Of all the places this body of work might be shown in Baltimore, the Peale makes the most sense as a museum building with such a discursive history itself, a place that has been undergoing renovation and preservation off and on well before I first walked up its steps to see Abigail DeVille’s Only When It’s Dark Enough Can You See the Stars back in 2016. In that site-specific show, which the now-defunct Contemporary put on, the artist engaged the messiness of history through a kind of maximalist immersion that engaged all of the senses. Through her work, DeVille alluded to specific aspects of the Peale’s own history and its various pasts as a museum, Baltimore’s City Hall, a secondary school for African American students, the Bureau of Water Supply, a vacant building, a museum again, a vacant building again, with a few other identities in between. Exhibiting just over a year after the Baltimore Uprising, too, the artist used local footage from those protests and nestled this work among the wider context of the city and its past uprisings. For me, Rice’s work builds upon the affective dimensions of DeVille’s, even if it’s more indirect. I’m grateful to have experienced both shows in the same location. 

Quotes about white supremacy and racism from scholars and critical theorists such as Ian Haney Lopez, Beverly Daniel Tatum, bell hooks, and Richard Dyer, among others, pop up like footnotes throughout Inheritance, on view at the Peale through January 24, 2021. (The museum is currently closed due to COVID-19.) The exhibition, curated by Jeffrey Kent, takes over most of the three-story museum, and the artist uses materials such as old maps, zip ties, magazines, and Tyvek—and craft idioms like weaving, quilting, and papercutting—to soberly investigate the ways that white supremacy structures our world.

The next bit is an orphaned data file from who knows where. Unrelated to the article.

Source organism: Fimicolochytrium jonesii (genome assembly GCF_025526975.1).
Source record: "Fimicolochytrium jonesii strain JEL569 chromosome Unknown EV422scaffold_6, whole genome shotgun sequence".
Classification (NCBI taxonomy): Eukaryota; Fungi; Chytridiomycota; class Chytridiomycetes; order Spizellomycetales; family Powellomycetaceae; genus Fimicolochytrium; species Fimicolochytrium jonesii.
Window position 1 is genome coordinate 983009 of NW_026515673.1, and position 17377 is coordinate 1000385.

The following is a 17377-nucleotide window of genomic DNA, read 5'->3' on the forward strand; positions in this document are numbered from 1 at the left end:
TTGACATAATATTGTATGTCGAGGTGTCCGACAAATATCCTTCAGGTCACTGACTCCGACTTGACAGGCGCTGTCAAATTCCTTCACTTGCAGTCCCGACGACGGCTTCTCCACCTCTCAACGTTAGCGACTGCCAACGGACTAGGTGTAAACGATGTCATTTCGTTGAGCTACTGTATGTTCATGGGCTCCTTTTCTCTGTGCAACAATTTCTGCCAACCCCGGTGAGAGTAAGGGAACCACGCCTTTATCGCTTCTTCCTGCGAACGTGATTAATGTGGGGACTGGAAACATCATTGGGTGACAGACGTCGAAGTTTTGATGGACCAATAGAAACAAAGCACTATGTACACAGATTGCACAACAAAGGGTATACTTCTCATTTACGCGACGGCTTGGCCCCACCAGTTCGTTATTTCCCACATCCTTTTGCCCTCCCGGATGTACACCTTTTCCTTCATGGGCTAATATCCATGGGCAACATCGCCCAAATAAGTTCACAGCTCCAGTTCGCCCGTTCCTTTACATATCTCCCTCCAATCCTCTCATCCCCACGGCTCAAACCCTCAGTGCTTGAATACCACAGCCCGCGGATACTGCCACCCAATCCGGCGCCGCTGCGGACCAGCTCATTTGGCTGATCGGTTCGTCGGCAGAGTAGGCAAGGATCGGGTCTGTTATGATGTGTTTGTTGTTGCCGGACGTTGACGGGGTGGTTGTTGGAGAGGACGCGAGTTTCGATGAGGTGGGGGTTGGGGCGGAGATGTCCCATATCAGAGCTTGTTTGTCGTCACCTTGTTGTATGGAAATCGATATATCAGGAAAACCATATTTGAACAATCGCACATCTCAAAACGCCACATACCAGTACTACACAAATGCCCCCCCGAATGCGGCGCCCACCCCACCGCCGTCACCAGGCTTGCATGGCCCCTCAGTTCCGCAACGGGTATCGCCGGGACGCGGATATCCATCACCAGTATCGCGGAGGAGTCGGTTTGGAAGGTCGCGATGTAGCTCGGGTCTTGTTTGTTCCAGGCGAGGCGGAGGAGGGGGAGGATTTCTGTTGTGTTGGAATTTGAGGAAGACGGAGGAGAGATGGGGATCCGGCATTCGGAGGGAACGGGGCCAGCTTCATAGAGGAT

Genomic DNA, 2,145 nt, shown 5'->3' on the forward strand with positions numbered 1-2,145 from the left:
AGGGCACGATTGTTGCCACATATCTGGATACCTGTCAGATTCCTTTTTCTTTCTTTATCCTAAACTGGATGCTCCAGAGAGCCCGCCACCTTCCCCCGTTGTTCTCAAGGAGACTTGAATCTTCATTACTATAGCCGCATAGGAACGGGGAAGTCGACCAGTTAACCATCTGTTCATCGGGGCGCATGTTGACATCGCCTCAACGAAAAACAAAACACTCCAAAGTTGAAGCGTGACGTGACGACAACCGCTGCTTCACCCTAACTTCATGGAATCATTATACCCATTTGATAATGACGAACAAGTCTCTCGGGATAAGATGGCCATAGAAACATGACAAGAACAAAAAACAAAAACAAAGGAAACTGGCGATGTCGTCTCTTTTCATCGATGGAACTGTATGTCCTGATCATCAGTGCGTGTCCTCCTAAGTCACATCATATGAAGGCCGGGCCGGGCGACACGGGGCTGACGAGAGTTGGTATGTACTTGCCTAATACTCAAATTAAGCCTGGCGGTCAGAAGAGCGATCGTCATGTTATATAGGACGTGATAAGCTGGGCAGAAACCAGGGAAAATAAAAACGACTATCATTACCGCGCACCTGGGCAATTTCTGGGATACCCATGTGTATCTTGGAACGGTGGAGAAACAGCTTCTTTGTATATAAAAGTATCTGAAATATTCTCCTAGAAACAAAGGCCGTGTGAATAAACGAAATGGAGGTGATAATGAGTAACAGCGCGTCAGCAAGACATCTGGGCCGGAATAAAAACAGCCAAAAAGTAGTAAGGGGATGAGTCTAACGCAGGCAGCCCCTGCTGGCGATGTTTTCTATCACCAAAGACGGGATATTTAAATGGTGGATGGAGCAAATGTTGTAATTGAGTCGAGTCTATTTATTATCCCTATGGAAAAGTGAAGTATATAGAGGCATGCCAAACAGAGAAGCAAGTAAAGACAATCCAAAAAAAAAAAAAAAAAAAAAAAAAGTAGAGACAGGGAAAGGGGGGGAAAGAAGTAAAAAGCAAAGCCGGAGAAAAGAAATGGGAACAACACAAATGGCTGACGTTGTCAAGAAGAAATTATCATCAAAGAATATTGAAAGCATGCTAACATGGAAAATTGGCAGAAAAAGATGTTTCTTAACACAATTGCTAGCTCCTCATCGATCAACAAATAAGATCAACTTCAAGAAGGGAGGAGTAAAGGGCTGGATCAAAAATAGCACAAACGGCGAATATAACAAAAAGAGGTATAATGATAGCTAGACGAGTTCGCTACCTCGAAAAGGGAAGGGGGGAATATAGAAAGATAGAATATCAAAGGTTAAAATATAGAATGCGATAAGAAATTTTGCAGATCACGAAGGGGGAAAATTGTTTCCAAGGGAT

Rice began researching the constructions of race in 2010 and began researching and making art about whiteness specifically in 2014. Her art feels intended to educate a viewer who probably never learned this stuff in school (because even basic US history is suppressed), but it doesn’t read as didactic. With her choice of everyday craft and materials, Rice makes the challenging content more approachable. And though the work is not installed chronologically, there is a clear evolution in the thought and understanding behind these series of works, which could conceivably be explored endlessly.

 

Kim Rice, "The Divide–New Orleans," 2018, roofing paper, New Orleans HOLC maps
The technique of weaving is a clear reference to the way whiteness is embedded into the myths America tells about itself.
Rebekah Kirkman

Rice whited out the United States in another map piece, and filled in the land with text from the Naturalization Act of 1790, the first law that delineated who could be a citizen in this country: anyone who was a “free white person,” which really only meant white men for a time. This legislation granted citizenship for “aliens” who could immigrate and then assimilate into the elastic category of “white,” while at the same time denying that same power to everybody else who didn’t fit that description. In another piece, Rice altered an image of the Founding Fathers standing in front of an American flag, cutting into the background and splicing in text from the Virginia slave codes, weaving them across the men’s mouths like masks.